hope

Humanity’s problem: Time and its perception


We are at a crossroads, but I don’t know how long we have been here and how long we are going to stay here. And is it really a crossroads or are we water flowing through the veins of the Amazon basin?

Most children die within months of being born, and most mothers die in childbirth. If you survive your infancy, you might be welcomed by a whole host of horrible diseases that you don’t the name of, but know that most people who got it are dead. You blame it on the devil, you blame it on the heathen, you blame on the witches, you seeks answers that are easy. If you make it out of childhood alive, you are greeted with a life of agony and hardship, you have to exhaust your bones just to stay alive, and a lot of the people you love keep dying around you.

Grim picture I just painted, yet not an unfamiliar one. Most people know and understand that it was the way of life for people in the past. What most people don’t think about is what past really means. Let me rewind just a little and repaint that picture:

Most children die within months of being born, and most mothers die in childbirth. If you survive your infancy, you might be welcomed by a whole host of horrible diseases that you don’t know anything about. You don’t know how to articulate your thoughts, you are at the mercy of context. If you make it out of childhood alive, you are greeted with a life of agony and hardship, you have to fight the elements, outsiders and insiders alike just to stay alive, and a lot of the people you love keep dying around you.

There isn’t much of a difference between the two pictures, other than the fact that the first one could be applied to humans only, and the second one to any animal at all. It was our condition as well a little while back, but then we all know that we are just another animal. What most people don’t realize is how recent that animal is.

Humans in their general sense came to be around 2.5 million years ago. The man we recognize today, that happened around half a million years ago. And our civilizations, language, art, science, progress– all of that is less than 20000 years old. To put that in context, the “around” I used a couple sentences back, could contain all of very modern day humanity.

Now, I understand that progress is very much logarithmic rather than linear, and one breakthrough provides a stable base for a wider range of breakthroughs. However, progress is also volatile, it isn’t a monotonically increasing curve, it sometimes has little bumps that set it back, sometimes massive ones. And although those bumps look like a tiny time on a million year scale (and they are), from a human lifetime perspective, they are entire eternities.

The reason I talk about this is because I want to understand and reframe the notion of progress through this lens. There are clearly nations, races and ethnicities that are in general more developed compared to others. The problem is that we often mistake the reason behind this progress to something that is intrinsic rather than just a super tiny setback on the gargantuan scale of humanity’s evolution- we are quick to attribute this to genetic, ethnic, cultural or racial superiority despite tons of literature showing that such claims are ambiguous at best and completely incorrect in general.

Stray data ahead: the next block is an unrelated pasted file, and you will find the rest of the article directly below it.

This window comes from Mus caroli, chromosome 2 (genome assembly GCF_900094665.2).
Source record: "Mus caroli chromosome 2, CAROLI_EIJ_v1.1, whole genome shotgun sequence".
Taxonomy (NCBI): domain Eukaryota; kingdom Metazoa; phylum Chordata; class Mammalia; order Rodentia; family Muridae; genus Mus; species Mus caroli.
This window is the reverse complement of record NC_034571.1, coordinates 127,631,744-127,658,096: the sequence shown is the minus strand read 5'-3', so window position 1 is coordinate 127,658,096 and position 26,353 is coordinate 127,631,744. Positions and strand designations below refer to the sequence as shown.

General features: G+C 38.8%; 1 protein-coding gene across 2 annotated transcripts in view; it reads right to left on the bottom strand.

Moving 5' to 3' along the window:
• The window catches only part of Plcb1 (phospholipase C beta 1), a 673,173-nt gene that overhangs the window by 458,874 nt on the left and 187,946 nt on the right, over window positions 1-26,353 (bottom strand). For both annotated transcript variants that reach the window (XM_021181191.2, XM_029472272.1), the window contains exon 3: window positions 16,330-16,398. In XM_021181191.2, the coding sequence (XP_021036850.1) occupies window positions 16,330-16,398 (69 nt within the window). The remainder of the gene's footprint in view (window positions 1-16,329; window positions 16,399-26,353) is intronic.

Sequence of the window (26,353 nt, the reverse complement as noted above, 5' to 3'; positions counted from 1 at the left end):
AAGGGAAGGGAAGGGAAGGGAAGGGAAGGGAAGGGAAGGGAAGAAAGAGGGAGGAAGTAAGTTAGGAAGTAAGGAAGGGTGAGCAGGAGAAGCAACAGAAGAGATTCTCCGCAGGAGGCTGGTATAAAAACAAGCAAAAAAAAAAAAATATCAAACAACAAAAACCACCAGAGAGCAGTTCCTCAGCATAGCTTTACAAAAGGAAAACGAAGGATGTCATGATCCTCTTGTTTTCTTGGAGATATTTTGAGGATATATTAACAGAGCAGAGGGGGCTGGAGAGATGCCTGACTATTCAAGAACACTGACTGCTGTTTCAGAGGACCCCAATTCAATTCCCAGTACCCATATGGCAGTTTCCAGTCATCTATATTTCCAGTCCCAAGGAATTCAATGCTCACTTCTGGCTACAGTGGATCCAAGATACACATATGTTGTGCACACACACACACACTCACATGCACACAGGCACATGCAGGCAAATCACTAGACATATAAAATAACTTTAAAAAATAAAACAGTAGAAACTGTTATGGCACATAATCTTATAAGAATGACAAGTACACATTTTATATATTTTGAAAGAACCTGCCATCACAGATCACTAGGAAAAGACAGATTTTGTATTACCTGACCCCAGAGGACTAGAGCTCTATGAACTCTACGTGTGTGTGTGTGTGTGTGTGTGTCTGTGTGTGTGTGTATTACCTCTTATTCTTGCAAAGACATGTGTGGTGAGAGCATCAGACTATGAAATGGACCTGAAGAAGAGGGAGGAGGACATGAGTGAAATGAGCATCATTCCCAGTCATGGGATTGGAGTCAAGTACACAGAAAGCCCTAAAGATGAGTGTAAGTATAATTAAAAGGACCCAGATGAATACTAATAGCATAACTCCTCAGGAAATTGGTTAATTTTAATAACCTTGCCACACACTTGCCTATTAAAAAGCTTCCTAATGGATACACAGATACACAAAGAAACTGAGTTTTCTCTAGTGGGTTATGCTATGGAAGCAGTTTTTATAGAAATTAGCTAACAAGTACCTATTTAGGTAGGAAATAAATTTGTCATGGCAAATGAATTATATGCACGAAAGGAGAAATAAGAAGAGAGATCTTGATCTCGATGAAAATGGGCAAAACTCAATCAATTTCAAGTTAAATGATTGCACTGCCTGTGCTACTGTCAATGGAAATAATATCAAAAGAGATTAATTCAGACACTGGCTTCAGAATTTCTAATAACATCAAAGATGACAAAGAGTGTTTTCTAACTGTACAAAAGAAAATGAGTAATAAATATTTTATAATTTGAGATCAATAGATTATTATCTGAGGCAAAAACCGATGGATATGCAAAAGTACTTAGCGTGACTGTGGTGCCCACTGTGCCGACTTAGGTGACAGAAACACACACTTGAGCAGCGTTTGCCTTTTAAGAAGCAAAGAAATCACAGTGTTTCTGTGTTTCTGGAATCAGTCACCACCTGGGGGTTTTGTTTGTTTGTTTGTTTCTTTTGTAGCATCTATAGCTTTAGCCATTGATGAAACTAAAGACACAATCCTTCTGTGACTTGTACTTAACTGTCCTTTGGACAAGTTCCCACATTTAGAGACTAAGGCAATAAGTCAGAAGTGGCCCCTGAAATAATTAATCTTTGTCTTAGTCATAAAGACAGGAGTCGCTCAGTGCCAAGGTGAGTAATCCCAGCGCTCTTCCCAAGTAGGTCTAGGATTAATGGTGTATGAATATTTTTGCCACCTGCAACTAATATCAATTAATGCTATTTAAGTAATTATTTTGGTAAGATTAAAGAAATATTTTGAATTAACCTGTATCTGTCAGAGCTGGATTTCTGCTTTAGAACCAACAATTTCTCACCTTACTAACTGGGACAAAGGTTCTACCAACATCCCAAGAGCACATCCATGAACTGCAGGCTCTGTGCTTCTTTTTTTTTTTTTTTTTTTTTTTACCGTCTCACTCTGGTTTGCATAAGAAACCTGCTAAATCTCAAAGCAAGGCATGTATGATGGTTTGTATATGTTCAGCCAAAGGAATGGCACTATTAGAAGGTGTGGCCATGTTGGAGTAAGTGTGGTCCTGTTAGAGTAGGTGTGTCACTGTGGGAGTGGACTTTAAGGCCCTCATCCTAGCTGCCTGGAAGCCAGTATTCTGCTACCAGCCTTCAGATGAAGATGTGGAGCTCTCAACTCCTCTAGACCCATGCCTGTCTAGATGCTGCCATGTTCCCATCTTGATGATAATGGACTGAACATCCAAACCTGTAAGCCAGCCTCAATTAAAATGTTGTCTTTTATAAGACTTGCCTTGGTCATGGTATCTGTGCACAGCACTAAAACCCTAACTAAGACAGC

If we were to look at how far behind Africa is compared to say India, the difference at most would be half a century. And I would say it is the same if you compare India to the US or OECD. Even if you were to completely forget the recent historical context and not rely on that to explain the differences in development, 50 years is pretty much a rounding error on the scale we just described, even if we consider logarithmic progress.

Humans have a hard time understanding timescales that far exceed their lifespans, and slow moving changes are often not even considered changes by your average human (think global warming). Humanity’s progress towards a longer healthier happier life is one such change as well, although there has been a crazy amount of improvement in the last century (freely available and usable energy seems to be the key). This accelerated growth makes the progress look distorted, like viewing a car race through a wide angle lens or looking in your rear view mirror.

What is comforting is that through the same chain of logic, I can convince myself that our alarm at inequality and injustice that seems to be on the rise in the world right now is also not warranted, as this fear stems from nothing but a temporary blip, one so small that history might not even remember it on the perfectly zoomed out curve that would be the progress of humanity in the last “few” years.

Let’s hope that this reads well 10 years from now.

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